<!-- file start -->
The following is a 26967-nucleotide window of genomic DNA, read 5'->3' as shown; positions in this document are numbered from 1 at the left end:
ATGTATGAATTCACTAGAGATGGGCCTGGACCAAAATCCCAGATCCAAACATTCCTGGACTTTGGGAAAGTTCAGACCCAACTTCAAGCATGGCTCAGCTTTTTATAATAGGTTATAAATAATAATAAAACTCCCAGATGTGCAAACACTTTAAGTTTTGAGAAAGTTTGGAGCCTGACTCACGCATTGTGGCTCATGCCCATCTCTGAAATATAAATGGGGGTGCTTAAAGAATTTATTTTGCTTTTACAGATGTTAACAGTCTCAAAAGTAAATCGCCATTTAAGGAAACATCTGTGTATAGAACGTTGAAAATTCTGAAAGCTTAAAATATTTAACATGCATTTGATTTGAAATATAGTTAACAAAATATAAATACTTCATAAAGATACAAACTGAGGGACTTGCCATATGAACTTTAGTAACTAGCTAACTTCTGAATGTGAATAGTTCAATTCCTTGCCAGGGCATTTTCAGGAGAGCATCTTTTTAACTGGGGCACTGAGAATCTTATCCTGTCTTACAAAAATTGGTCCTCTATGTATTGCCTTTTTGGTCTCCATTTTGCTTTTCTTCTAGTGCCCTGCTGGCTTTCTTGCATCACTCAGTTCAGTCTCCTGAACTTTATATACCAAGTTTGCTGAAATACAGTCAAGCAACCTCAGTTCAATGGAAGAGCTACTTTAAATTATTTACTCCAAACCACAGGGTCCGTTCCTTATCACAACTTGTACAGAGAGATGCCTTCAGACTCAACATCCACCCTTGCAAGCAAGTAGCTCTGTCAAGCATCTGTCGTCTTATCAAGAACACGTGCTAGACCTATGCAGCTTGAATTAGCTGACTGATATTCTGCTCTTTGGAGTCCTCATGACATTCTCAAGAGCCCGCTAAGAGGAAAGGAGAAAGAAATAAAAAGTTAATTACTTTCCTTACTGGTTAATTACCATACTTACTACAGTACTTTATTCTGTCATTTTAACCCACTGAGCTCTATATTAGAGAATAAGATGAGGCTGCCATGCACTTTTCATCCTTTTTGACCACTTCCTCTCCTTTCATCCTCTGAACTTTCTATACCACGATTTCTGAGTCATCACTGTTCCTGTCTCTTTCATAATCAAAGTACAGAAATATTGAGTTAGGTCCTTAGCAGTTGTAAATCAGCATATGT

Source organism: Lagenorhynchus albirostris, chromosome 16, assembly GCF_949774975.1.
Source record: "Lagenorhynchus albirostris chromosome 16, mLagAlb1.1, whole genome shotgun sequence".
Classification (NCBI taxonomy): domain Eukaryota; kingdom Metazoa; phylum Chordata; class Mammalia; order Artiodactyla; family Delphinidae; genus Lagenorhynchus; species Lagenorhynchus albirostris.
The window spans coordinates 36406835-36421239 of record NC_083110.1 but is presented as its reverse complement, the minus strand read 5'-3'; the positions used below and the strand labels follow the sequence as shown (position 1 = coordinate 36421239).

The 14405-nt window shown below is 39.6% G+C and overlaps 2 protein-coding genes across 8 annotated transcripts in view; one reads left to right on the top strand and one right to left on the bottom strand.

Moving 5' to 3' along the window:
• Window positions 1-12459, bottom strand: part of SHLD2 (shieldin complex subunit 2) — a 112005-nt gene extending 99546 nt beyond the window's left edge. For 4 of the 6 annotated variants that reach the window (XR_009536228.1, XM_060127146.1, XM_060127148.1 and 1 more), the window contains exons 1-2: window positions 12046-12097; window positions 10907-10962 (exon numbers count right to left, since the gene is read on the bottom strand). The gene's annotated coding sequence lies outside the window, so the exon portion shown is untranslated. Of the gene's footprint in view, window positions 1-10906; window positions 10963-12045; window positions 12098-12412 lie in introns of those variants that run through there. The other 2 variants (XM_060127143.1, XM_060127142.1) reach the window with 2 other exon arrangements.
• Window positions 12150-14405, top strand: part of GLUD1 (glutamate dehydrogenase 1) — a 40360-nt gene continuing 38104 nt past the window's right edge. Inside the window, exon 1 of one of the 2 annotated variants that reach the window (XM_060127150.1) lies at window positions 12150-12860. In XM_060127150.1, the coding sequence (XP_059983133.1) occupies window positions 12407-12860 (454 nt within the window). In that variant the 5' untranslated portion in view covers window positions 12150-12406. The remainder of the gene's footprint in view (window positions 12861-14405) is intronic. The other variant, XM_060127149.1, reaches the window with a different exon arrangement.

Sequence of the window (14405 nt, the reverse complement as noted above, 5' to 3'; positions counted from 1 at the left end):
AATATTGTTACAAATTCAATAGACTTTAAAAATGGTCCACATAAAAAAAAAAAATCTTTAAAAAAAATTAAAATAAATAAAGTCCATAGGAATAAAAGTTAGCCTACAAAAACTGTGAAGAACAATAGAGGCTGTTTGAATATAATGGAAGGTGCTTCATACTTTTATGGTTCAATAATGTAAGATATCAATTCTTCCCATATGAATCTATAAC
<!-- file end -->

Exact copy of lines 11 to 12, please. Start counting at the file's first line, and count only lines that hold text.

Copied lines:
Sequence of the window (14405 nt, the reverse complement as noted above, 5' to 3'; positions counted from 1 at the left end):
AATATTGTTACAAATTCAATAGACTTTAAAAATGGTCCACATAAAAAAAAAAAATCTTTAAAAAAAATTAAAATAAATAAAGTCCATAGGAATAAAAGTTAGCCTACAAAAACTGTGAAGAACAATAGAGGCTGTTTGAATATAATGGAAGGTGCTTCATACTTTTATGGTTCAATAATGTAAGATATCAATTCTTCCCATATGAATCTATAAC